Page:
Friday, February 26, 2010

Oh! Those Insurance Sharks!

Jay Rockefeller (D-WV) loves to call insurers "sharks." He derided the "rapacious industry" during the Health Care Summit, one of the main goals of which was to "provide adequate protection against abuses by the insurance industry."
Supporting data is ample. Henry Waxman (D-CA) noted that Wellpoint Athena gouged policyholders with a 39% premium increase for 2009 while paying 39 executives over $1 million in salary. In 2007 and 2008 combined, Wellpoint spent $27 million on retreats and has projected a 38% rate increase for 2010. Even worse, the profits of the five largest US insurers increased by a whopping 56% in 2009.

Meanwhile, Anthem requested approval for a 23% increase in Maine and in Michigan, Blue Cross asked regulators for a 56% increase.

Shark steaks are starting to sound tasty! But one thing bothered me about all of this. If insurers are attacked daily for excess premiums and profits, why not back off a bit until things cool down? Are their executives that nearsighted and greedy? Or is it something else? I decided to dig deeper.

For 2009, the top 15 Healthcare Plans had an average net profit of 3.4 per cent. See the chart here: In fact, they only rank 88th among all industries.
This is up 56% from 2.2 % in 2008.

There's that pesky 56%. But how does that affect your premiums? According to the Kaiser Foundation, the average annual employer provided family health premium in 2009 was $13,375. See here:

Assuming your employer pays half, your share would be $557.29 monthly . If the entire insurance company net profit of 3.4% was used to reduce premiums, your savings would be a whopping $18.92 a month.

Rate increases
While congress' rate examples are legitimate, they are not representative of the health insurance industry as a whole. Again, the Kaiser Foundation shows that, on average, family health premiums increased 5% during 2009.

Compare this to Medicare whose costs during the same period increased by 15%.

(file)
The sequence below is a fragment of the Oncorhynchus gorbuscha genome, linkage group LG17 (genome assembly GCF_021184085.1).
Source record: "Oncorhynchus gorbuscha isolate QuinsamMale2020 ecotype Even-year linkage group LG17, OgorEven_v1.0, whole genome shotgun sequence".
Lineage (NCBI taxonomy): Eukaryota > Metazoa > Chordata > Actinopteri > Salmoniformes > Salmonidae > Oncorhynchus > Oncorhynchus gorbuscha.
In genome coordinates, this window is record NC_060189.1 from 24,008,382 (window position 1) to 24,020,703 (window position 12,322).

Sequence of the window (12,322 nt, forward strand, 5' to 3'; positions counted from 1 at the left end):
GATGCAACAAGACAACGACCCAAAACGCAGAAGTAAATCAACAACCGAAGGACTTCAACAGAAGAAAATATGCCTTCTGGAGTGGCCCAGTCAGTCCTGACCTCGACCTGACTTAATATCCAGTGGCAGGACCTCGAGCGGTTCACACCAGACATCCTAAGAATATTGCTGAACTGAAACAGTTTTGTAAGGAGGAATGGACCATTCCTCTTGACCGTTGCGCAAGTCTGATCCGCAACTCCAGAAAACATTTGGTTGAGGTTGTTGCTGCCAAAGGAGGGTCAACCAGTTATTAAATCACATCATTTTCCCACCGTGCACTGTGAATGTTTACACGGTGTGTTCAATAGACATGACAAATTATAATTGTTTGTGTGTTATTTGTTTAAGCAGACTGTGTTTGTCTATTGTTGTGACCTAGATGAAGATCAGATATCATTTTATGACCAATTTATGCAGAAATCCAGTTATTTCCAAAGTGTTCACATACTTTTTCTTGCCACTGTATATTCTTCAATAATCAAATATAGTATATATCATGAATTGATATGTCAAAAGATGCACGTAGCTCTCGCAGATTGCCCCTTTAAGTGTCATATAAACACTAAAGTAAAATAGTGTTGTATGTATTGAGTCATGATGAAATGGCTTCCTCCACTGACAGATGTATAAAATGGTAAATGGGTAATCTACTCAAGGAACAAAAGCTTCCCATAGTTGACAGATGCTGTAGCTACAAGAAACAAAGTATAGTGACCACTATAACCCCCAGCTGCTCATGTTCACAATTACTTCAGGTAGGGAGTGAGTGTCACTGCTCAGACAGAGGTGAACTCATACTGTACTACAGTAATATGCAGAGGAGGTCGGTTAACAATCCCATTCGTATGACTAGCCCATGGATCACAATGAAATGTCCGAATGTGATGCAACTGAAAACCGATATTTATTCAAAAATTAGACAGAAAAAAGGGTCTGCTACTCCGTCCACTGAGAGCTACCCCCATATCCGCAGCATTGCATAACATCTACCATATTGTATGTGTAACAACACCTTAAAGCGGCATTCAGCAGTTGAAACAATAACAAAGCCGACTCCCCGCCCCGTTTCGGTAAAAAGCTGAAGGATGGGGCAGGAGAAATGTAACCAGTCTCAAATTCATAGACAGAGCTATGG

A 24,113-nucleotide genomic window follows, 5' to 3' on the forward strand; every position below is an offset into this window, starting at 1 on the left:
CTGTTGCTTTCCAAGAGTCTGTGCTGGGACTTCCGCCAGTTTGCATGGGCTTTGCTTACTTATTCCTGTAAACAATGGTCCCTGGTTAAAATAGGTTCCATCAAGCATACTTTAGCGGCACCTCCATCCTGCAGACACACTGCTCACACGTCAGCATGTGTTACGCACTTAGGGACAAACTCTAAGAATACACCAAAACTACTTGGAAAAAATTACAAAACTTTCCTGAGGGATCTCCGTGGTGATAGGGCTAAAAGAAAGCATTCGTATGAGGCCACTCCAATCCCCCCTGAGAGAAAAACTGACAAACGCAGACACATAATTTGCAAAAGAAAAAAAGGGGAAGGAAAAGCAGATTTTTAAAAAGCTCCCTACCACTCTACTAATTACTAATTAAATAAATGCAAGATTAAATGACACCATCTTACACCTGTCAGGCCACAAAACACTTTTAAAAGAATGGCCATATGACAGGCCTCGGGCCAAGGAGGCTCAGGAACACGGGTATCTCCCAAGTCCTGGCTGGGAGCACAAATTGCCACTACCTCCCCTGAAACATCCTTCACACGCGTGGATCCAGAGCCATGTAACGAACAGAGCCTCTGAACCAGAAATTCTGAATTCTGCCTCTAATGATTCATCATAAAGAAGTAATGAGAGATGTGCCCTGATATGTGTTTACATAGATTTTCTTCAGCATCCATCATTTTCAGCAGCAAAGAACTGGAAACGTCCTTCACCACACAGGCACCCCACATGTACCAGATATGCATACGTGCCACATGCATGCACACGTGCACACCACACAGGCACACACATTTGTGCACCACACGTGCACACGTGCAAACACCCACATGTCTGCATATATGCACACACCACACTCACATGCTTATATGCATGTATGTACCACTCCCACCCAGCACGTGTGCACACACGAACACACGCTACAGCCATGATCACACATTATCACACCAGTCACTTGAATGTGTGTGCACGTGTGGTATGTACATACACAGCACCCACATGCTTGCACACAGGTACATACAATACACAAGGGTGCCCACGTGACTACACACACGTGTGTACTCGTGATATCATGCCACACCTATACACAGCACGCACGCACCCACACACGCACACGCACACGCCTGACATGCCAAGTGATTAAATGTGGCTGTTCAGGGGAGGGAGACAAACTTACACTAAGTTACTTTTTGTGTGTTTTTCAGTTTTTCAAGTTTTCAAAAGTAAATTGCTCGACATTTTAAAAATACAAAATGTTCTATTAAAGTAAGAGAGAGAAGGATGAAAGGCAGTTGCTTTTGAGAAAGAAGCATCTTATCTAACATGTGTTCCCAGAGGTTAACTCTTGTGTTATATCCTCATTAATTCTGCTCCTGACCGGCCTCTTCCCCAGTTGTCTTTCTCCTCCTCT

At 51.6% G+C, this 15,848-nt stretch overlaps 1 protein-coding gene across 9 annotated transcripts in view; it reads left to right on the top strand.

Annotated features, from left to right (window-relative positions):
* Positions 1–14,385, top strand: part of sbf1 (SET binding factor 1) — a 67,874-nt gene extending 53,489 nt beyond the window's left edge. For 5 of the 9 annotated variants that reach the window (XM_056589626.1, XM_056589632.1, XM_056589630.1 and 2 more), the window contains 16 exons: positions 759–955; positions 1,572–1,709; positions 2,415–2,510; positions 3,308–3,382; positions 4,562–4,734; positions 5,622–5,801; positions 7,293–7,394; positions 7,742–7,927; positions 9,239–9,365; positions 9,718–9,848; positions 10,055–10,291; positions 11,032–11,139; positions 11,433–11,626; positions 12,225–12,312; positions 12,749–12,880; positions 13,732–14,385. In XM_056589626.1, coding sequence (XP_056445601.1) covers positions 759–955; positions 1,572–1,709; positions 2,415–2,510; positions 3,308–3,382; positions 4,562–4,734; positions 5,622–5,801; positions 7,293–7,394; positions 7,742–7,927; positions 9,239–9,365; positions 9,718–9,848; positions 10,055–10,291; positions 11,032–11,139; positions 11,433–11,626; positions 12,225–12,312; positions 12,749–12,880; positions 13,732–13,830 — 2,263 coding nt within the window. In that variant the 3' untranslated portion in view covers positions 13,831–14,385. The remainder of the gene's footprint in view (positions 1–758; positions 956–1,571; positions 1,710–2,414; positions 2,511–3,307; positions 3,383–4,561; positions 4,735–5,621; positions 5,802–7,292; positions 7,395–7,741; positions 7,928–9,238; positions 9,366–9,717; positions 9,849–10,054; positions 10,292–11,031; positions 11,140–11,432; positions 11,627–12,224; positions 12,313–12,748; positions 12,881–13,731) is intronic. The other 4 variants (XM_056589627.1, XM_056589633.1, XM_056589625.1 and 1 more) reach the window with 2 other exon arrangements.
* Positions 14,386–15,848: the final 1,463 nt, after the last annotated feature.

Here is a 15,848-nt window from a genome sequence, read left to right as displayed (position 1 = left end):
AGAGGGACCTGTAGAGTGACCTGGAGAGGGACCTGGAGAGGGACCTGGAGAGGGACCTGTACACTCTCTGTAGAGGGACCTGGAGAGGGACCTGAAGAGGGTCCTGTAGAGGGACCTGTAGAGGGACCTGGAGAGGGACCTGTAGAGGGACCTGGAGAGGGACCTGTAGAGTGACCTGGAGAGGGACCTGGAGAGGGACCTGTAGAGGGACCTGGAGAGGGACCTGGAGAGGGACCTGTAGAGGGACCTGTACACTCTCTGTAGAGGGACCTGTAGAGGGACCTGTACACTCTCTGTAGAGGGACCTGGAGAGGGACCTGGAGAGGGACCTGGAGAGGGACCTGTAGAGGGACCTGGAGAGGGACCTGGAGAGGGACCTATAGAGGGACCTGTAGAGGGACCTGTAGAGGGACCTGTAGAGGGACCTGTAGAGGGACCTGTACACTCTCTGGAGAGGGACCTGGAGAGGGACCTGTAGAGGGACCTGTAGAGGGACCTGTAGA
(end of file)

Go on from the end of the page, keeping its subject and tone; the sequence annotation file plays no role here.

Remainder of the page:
Excessive executive pay, perks and waste
Spending $27 million on retreats, at the least looks bad and the worst could be used to cover some uninsured. But, do Washington DC politicians do better?

What looks more suspect than the 61% owner of GM, humiliating competitor Toyota in a series of televised investigations? Does "conflict of interest" come to mind?

In 2009 the combined excesses of the entire insurance industry pale in comparison to the estimated $1.1 trillion of overpayments, miscalculations, pork, unexpected results and sheer waste rendered by the Federal Government.

EX. The 2010 Census alone costs $11 billion more than in 2000.

Meanwhile, the original $787 billion dollar stimulus quietly added $75 billion in unforseen costs as the result of an estimating goof. We're now up to $862 billion and counting. (Bet you thought Bernie Madoff was bad.) And these are only 2 line items!

The real reason for healthcare cost increases
• According to Price Waterhouse Coopers, the costs of medicines, treatments, equipment, devices, procedures, mandates and litigation are all rising rapidly. Because most people pay premiums to an insurer they are insulated from the reality of health costs and have only insurers to blame.

• When hospitals treat Medicare and Medicaid patients, the government reimbursements don't cover actual costs. Resultantly, they are then shifted onto private policy holders.

• In addition, the elderly and the disabled are insured by the government which in turn draws from current workers payroll taxes placing a double burden on them to pay for government health programs as well as their own healthcare premiums.

• State regulations drive up the cost of insurance. While well-intended, attempts to control costs generally force them upwards.

• The US has better healthcare than other countries and we pay for it. Yes, it's true. That much quoted 2000 WHO survey that ranked the US 37th, was based primarily on access to providers, not the quality of care. (You probably don't know too many folks going to Cyprus or Malta for a heart valve replacement.)

The current characterization of insurers as key causes of the healthcare crises are extreme and unsupported. Generally, their profits and compensation are in line with, if not below the average for other industries. It is disingenuous for lawmakers and the administration to imply otherwise.

Real reform must begin with the government trimming their own waste and excesses. Fraud in Medicare and Medicaid can be reduced using existing laws and save Americans billions of dollars. The government needs to provide more accurate data to the CBO to enable better forecasting.

Most importantly, congress should scrap the current House and Senate healthcare proposals. Much of the initiative has been fueled by creating an undeserved depiction of insurers and obscures identification of the real issues.

On the private side, allow insurers to operate across state lines to lower costs and give insured's more choices. Implement tort reforms. Meanwhile create a series of summits between providers and representatives of the insured's to identify ways to lower costs and expand coverage to specific uninsured.

The sooner government acknowledges that insurers are not the enemy, the faster the nation can come together behind effective healthcare solutions.


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